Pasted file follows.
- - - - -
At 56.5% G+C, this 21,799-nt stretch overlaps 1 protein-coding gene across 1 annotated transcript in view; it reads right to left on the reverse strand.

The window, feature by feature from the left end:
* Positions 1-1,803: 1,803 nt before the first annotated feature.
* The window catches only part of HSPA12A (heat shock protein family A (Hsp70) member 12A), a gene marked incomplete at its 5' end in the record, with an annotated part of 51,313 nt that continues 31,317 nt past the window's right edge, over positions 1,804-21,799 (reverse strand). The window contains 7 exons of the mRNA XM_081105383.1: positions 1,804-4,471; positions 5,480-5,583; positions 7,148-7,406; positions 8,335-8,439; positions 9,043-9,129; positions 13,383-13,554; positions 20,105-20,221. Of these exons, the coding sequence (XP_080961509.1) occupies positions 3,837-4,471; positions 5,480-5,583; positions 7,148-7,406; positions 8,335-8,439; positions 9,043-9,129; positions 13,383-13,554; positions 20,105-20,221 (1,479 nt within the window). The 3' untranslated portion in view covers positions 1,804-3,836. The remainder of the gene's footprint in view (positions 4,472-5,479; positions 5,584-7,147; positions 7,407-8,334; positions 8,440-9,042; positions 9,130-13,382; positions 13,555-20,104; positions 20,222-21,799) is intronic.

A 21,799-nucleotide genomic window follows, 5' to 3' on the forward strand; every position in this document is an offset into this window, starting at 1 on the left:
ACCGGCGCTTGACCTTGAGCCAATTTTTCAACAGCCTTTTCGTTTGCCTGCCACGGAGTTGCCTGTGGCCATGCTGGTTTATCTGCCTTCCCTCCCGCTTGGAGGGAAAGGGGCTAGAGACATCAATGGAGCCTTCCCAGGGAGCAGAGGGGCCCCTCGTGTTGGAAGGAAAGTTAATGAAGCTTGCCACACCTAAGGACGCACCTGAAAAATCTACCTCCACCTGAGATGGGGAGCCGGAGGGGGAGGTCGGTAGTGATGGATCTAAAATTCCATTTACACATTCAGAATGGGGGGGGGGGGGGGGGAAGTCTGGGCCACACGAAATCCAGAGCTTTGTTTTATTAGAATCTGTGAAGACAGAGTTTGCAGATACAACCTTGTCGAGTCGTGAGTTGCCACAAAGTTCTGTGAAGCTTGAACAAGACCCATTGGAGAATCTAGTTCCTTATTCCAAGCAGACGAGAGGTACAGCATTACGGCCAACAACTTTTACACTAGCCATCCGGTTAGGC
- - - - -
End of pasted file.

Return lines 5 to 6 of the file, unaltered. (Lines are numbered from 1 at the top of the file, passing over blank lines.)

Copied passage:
A 21,799-nucleotide genomic window follows, 5' to 3' on the forward strand; every position in this document is an offset into this window, starting at 1 on the left:
ACCGGCGCTTGACCTTGAGCCAATTTTTCAACAGCCTTTTCGTTTGCCTGCCACGGAGTTGCCTGTGGCCATGCTGGTTTATCTGCCTTCCCTCCCGCTTGGAGGGAAAGGGGCTAGAGACATCAATGGAGCCTTCCCAGGGAGCAGAGGGGCCCCTCGTGTTGGAAGGAAAGTTAATGAAGCTTGCCACACCTAAGGACGCACCTGAAAAATCTACCTCCACCTGAGATGGGGAGCCGGAGGGGGAGGTCGGTAGTGATGGATCTAAAATTCCATTTACACATTCAGAATGGGGGGGGGGGGGGGGGAAGTCTGGGCCACACGAAATCCAGAGCTTTGTTTTATTAGAATCTGTGAAGACAGAGTTTGCAGATACAACCTTGTCGAGTCGTGAGTTGCCACAAAGTTCTGTGAAGCTTGAACAAGACCCATTGGAGAATCTAGTTCCTTATTCCAAGCAGACGAGAGGTACAGCATTACGGCCAACAACTTTTACACTAGCCATCCGGTTAGGC